By Scott McGilvray
NEA New Hampshire President
This fall, Americans across the country will elect 36 governors, 6,048 state legislators, 31 state attorneys general, and 468 members of the U.S. Congress. Early and absentee voting has already started in several states; many states will commence early and absentee voting this week. As educators, we are keenly aware that we are electing our bosses – officials who influence what happens in our schools and classrooms. Midterm elections are very important for education voters, but far too many of us sit them out, waiting instead to vote in Presidential elections, or in local contests regarding our contracts.
Because it’s not a presidential election year, many of our members may choose to stay home on November 4. Nothing could be more dangerous and have a more profound negative impact on our students, families and profession than sitting out these midterm elections. The last time we did that, Bill O’Brien and his brand of ALEC-inspired Tea Party politics swept into power in Concord.
Educating our students is the most important investment our society can make in our future. We need to elect leaders who will make public education a priority.
When education voters do not participate in elections, we get leaders in the halls of power who do not value public education or public educators. Across the country since 2010, states have balanced budgets on the backs of our students. Billions have been cut from state education budgets; in fact, state education budgets are now worse off than they were during the recession.
No where is this more true than here in New Hampshire. In 2010, when Bill O’Brien and his ALEC-aligned Tea Party brand of politics swept into power in Concord, 6,300 NEA New Hampshire members stayed away from the polls and did not vote. In 2012 the number of NEA-NH members who did not vote dropped to 1,700 and Maggie Hassan, Carol Shea Porter, Annie Kuster and a pro-education New Hampshire House of Representatives were elected. Your vote matters and these results prove it. Stay at home and we, our families and our students lose. It’s that simple.
So we find ourselves on the eve of another midterm election, and we cannot repeat the turnout of 2010, we cannot allow the politics of division, scarcity and fear prevail. We read the repugnant comments of Representative Vaillancourt who believes that a candidate needs to be attractive to get into office and we ask how does he keep getting elected? Simple; voters like us stay home.
Bill O’Brien and his supporters take away Evergreen, add two years to our probationary period, vote to repeal public kindergarten, eliminate compulsory school attendance, allow parents to veto any lesson plan, implement vouchers to divert money from public schools and to make New Hampshire a Right-to-Work-For-Less state. He and his band got in because 6,300 NEA New Hampshire members and their families and their friends stayed home in 2010. He is sitting on a bench in the well of the New Hampshire Statehouse now in large part because those same members came out and voted in 2012.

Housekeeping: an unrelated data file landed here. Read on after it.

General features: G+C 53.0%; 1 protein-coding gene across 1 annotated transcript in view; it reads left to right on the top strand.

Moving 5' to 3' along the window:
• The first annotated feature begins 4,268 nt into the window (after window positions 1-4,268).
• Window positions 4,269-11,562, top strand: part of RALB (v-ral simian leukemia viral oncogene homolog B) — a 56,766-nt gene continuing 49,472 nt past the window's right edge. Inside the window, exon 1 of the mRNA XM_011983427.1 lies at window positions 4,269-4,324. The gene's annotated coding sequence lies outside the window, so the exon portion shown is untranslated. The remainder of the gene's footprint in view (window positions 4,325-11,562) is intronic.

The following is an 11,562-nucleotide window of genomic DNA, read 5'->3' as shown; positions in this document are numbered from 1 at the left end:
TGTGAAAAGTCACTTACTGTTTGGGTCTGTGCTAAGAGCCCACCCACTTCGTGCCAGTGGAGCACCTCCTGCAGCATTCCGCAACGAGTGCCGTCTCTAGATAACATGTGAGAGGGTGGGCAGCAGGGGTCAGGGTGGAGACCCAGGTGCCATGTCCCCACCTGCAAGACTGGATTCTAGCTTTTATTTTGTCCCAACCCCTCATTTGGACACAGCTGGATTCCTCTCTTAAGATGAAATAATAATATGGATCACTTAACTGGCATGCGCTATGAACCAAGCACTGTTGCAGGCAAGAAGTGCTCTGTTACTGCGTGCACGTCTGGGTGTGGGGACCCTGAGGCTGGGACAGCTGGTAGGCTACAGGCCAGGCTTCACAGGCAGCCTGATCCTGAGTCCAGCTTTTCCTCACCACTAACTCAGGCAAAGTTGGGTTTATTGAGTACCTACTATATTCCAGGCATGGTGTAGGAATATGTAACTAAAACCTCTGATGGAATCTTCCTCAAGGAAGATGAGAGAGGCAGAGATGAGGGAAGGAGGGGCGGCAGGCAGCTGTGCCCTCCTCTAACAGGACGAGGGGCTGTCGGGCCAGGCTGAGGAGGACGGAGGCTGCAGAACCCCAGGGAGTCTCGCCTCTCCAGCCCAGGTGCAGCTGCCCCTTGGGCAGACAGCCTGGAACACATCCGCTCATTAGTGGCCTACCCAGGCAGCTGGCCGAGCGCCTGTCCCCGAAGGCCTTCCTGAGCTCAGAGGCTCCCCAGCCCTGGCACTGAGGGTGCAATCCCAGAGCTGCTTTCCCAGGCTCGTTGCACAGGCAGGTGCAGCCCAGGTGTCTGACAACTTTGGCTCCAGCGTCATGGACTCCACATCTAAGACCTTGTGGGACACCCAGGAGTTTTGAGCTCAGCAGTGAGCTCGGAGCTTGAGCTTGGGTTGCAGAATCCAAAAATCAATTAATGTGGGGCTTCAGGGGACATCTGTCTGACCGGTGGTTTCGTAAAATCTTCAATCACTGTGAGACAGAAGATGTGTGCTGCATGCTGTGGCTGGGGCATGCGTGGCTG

NEA New Hampshire recommended candidates are pro-education, pro-educator, pro-student, and believe as we do that every child in NH deserves a great public school, and caring qualified educators. I urge you to support them this November 4. I ask that when you vote, don’t go alone. Bring your family and friends and neighbors. Contact former students, be a mobilizing force in your neighborhood and get people to the polls. We only need one more vote than the other side.
You can find all our recommended candidates here on our website and on the NEA New Hampshire app. Click on the My Vote icon and enter your address. All our recommended candidates will be listed on your screen. Feel free to bring your smart phone into the voting booth to help remind you who the pro-education candidates are. You don’t have to be a member to download the app so tell your family and friends about it as well.
Elected leaders make critical decisions for our students and schools every day. Unfortunately, most of these leaders know very little about our schools. Too often, and in too many places, these decisions are based on politics rather than best practices. We know that educators are the real experts when it comes to our schools. We need elected officials who will put the interests of our schools and our students at the top of the agenda. Our students need and deserve to have the adults in their lives work together to help ensure their success.
We all have a personal stake in this election. The candidates this year have profoundly different views on the issues important to us as professional educators. From education funding, class size, respect for our profession, access to healthcare, or affording to send our kids to college, the candidates could not be more different. We know why we got into this profession. We know the real meaning of the words “priority”, “future”, and “fairness”. We need lawmakers who do as well. We need elected officials who will keep our students first and extreme political ideology out of the discussion. We cannot afford to allow New Hampshire to become a state where a few people do really well, while a growing number of people struggle to get by.
Most of our students can’t vote yet. It’s up to us: educators, parents, and community leaders, to make choices November 4 that will help ensure that our students have the future they deserve. Please join me in supporting our recommended candidates on election day. We need only to look back to 2010 to see what happens if we stay home.